A Llandybie community councillor has raised fresh concerns about the controversial Mynydd y Betws windfarm.
Cllr Meirion Bowen told colleagues he felt there was “something wrong” about the planning application by Celtic Energy Renewables to place 15 giant turbines on the mountain.
But he was assured by county councillor Anthony Jones that the necessary planning procedures had been followed after Welsh Assembly officials had gone over the application “with a fine toothcomb”.
The latest debate was triggered when Cllr Bowen queried why the presence of a map purportedly showing the presence of an underground reservoir within old mine workings had not been discussed at the public inquiry in Ammanford.
Celtic Energy Renewables have strongly denied destroying part of a Neolithic stone row found on the mountain, which is still being evaluated.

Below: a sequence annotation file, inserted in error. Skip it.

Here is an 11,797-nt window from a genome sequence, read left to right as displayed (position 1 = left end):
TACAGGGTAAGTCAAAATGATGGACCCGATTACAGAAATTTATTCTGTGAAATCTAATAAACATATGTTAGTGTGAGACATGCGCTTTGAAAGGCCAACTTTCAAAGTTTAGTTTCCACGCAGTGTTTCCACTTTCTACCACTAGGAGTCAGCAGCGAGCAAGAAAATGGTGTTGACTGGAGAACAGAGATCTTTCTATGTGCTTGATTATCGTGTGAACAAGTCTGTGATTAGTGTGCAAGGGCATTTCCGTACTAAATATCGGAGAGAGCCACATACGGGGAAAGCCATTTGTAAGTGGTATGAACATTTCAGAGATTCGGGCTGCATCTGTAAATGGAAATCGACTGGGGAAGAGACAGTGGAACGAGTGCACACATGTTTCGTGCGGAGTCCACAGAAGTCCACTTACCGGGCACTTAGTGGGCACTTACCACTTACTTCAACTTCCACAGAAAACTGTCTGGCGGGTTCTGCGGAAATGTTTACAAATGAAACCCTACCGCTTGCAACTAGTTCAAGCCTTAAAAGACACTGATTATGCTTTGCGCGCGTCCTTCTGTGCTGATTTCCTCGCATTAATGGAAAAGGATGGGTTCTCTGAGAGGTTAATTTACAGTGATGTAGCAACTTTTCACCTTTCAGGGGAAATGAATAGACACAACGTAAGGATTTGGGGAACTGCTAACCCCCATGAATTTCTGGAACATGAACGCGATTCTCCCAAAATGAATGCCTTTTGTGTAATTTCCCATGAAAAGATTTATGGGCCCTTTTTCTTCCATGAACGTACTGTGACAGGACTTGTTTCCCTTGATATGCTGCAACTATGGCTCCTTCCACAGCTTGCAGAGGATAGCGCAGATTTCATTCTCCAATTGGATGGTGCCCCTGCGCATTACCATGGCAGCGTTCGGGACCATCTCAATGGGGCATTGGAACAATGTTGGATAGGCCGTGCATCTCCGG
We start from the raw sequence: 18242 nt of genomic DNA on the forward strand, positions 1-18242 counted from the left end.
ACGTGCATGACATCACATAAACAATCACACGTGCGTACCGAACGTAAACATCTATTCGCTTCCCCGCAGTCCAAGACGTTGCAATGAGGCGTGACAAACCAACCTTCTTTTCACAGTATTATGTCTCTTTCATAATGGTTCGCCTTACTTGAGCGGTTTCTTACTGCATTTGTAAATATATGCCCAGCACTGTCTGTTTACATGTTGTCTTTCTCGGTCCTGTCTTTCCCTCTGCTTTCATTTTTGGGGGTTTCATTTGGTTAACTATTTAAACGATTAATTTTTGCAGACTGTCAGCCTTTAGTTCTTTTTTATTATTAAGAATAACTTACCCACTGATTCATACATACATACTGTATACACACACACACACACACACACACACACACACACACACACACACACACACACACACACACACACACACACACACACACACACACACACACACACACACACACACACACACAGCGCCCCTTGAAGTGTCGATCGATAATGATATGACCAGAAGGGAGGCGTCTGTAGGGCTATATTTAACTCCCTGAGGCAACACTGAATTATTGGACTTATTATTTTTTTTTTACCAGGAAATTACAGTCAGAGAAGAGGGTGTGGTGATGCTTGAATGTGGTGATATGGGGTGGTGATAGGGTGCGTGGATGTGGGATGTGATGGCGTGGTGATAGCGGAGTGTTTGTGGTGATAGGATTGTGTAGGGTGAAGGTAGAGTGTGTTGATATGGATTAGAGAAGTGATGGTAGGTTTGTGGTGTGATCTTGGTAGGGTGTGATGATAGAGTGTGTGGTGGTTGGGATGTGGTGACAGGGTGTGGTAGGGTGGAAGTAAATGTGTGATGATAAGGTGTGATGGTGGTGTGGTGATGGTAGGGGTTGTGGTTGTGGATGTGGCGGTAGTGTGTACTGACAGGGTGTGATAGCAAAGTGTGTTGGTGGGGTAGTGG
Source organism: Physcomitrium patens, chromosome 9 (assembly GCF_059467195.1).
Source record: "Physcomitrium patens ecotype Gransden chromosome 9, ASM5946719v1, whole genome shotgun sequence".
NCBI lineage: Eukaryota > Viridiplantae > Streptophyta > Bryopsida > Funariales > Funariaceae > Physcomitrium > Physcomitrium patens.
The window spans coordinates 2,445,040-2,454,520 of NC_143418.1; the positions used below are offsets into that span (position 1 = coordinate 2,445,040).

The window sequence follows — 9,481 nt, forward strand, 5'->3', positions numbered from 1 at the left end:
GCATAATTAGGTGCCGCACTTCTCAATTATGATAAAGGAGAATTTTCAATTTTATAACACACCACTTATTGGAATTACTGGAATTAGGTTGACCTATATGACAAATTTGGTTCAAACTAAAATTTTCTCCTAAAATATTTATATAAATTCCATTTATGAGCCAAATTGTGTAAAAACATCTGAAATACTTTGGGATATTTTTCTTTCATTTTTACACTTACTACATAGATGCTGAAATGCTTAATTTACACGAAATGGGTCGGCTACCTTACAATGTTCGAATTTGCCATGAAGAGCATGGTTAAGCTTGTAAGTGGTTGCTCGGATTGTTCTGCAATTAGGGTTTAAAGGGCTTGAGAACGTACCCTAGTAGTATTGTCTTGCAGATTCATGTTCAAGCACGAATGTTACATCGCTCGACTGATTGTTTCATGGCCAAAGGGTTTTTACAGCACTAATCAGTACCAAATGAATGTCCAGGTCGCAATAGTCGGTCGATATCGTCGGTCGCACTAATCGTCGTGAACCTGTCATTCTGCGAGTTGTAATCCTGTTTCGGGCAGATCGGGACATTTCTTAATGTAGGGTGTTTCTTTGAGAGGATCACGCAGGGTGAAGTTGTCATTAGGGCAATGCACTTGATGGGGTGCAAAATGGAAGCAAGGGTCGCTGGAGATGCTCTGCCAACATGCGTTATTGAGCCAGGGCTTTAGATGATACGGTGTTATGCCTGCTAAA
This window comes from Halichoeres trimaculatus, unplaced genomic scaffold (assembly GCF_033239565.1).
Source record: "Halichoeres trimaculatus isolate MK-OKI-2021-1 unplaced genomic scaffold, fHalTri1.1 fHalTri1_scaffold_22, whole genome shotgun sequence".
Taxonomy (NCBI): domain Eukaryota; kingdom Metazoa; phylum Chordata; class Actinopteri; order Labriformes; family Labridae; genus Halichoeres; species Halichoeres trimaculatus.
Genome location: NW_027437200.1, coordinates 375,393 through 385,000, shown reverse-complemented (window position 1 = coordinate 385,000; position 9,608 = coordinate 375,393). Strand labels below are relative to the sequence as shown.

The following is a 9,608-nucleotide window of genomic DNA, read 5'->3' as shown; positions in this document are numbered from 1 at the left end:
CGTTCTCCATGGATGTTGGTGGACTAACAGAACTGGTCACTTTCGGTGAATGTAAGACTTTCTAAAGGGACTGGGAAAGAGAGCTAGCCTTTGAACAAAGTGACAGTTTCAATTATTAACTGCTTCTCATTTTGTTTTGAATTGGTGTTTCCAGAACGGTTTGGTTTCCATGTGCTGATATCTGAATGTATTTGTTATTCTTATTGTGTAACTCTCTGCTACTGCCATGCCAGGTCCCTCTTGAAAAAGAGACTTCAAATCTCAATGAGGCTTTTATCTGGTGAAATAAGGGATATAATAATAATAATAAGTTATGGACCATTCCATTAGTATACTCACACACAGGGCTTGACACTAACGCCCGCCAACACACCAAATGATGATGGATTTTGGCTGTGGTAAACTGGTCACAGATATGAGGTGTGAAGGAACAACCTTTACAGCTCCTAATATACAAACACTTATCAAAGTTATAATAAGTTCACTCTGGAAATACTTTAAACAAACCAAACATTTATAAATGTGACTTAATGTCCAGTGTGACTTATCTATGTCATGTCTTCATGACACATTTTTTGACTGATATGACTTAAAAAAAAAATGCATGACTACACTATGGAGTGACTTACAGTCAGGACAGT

“Can we put something forward to get another look at this?” asked Cllr Bowen. “Something’s not right here. You may say it’s nothing to do with Llandybie council but people did come here seeking our support.”
Cllr Jones insisted that planning criteria has been met, pointing out the mountain was a Tan 8 area and therefore deemed suitable for windfarms.
“If anyone starts digging they may or may not come across something,” he added. “If something interesting has been found I’m confident that appropriate safeguards will be put in place.”
Cllr Nesta Price, who had previously expressed reservations about the windfarm, said the mountain bore Roman remains and attracted “a high percentage” of electrical storms.
But Cllr Phil Owen protested that the issue had no relevance to Llandybie. “This is not our area – surely we should be things relevant to our community,” he asked.
Windfarm spokesmen are again due to meet Betws councillors tonight (Wednesday)
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